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Report No. 29

Category 1.-Offences Preventing Economic Development

92. Offences preventing economic development (Category 1).-We now proceed to consider, in detail, the various categories of offences mentioned in the Report of the Santhanam Committee1. The first of these is the following:-

"Offences calculated to prevent or obstruct the economic development of the country and endanger its economic health."

This appears to be a very wide and all-embracing category. The test being the economic development of the country and its economic health, enactments relating to public finance, control in trade, control on industry, control of power and resources and the like, would all fall under that category. It fact, it is wide enough to cover many of the offences mentioned in the other categories listed by the Committee, for example, evasion of taxes, and profiteering. But, as the other categories have been separately mentioned, the present one would have to be confined to what is not covered by them.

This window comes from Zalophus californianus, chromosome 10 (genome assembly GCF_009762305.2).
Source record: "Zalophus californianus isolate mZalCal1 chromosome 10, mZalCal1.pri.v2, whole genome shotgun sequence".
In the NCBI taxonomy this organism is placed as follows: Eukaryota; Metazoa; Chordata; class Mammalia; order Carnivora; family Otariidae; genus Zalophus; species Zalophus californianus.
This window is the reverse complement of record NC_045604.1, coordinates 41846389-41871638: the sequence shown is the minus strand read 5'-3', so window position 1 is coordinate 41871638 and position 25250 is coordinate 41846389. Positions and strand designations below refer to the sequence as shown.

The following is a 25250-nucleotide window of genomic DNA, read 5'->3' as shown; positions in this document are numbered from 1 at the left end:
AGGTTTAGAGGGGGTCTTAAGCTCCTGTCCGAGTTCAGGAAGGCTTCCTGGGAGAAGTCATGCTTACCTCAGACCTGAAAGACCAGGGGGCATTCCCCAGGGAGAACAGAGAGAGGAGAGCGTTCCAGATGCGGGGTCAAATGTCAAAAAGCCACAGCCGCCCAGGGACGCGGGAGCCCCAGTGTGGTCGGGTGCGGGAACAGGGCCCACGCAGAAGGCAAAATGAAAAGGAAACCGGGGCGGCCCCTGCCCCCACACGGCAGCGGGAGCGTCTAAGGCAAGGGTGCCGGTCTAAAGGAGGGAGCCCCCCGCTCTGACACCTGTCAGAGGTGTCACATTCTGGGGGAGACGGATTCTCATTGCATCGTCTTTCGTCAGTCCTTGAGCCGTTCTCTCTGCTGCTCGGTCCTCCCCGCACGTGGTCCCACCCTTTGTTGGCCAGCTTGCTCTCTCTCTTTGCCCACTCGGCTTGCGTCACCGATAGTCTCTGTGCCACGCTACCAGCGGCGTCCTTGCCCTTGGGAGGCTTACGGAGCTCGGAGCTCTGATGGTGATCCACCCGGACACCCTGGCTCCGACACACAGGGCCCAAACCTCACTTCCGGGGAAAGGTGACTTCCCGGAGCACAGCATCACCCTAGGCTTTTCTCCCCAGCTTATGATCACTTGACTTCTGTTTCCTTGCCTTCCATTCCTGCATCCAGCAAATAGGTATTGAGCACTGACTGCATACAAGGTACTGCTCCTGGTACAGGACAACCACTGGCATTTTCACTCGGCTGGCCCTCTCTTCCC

We have listed separately some of the existing laws that seem to have some bearing on such offences2, that list being illustrative only and not intended to be exhaustive. So far as transferring the penal provisions of these laws to the Indian Penal Code is concerned, we think that it would not be a feasible proposition. It would, in the first place, tremendously increase the bulk of the Code. Secondly, the penal provisions in these enactments are inextricably woven with the other provisions or with the statutory rules issued thereunder. By way of example, we may cite the Industries (Development and Regulation) Act3. The penal section in that Act is section 24, which punishes a contravention etc., (i) of the provisions of several sections mentioned therein, or (ii) of directions or orders issued under the sections mentioned therein, or (iii) of any rule the contravention whereof is made punishable. The Act also contains provisions regarding burden of proof (section 28), and procedure and jurisdiction (sections 27, 29, etc.). All these provisions would become incomplete if the penal sections are transferred to the Indian Penal Code. The same can be said of many other Acts, like the Foreign Exchange Regulation Act, 1947 and the Imports and Exports (Control) Act, 1947.

1. Para. 2, supra.

2. See Appendix I

3. The Industries (Development and Regulation) Act, 1951 (65 of 1951).



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